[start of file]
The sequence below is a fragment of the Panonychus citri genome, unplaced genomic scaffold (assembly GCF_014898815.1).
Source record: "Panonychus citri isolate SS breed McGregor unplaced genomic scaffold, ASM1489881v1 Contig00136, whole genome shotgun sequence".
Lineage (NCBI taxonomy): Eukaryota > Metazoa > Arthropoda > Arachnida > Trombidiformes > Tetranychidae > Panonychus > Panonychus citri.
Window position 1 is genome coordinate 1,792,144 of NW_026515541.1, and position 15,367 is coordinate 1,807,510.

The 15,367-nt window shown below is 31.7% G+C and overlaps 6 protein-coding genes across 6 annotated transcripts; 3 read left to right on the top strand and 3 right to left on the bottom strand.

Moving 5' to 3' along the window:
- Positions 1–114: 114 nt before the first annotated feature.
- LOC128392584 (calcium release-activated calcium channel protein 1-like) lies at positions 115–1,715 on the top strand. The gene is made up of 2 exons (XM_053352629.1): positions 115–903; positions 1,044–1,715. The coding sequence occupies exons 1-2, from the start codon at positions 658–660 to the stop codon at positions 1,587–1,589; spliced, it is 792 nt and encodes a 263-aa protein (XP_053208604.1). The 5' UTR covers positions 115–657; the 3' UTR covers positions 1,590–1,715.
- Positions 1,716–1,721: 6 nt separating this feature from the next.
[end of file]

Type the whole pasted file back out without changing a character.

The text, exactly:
The sequence below is a fragment of the Panonychus citri genome, unplaced genomic scaffold (assembly GCF_014898815.1).
Source record: "Panonychus citri isolate SS breed McGregor unplaced genomic scaffold, ASM1489881v1 Contig00136, whole genome shotgun sequence".
Lineage (NCBI taxonomy): Eukaryota > Metazoa > Arthropoda > Arachnida > Trombidiformes > Tetranychidae > Panonychus > Panonychus citri.
Window position 1 is genome coordinate 1,792,144 of NW_026515541.1, and position 15,367 is coordinate 1,807,510.

The 15,367-nt window shown below is 31.7% G+C and overlaps 6 protein-coding genes across 6 annotated transcripts; 3 read left to right on the top strand and 3 right to left on the bottom strand.

Moving 5' to 3' along the window:
- Positions 1–114: 114 nt before the first annotated feature.
- LOC128392584 (calcium release-activated calcium channel protein 1-like) lies at positions 115–1,715 on the top strand. The gene is made up of 2 exons (XM_053352629.1): positions 115–903; positions 1,044–1,715. The coding sequence occupies exons 1-2, from the start codon at positions 658–660 to the stop codon at positions 1,587–1,589; spliced, it is 792 nt and encodes a 263-aa protein (XP_053208604.1). The 5' UTR covers positions 115–657; the 3' UTR covers positions 1,590–1,715.
- Positions 1,716–1,721: 6 nt separating this feature from the next.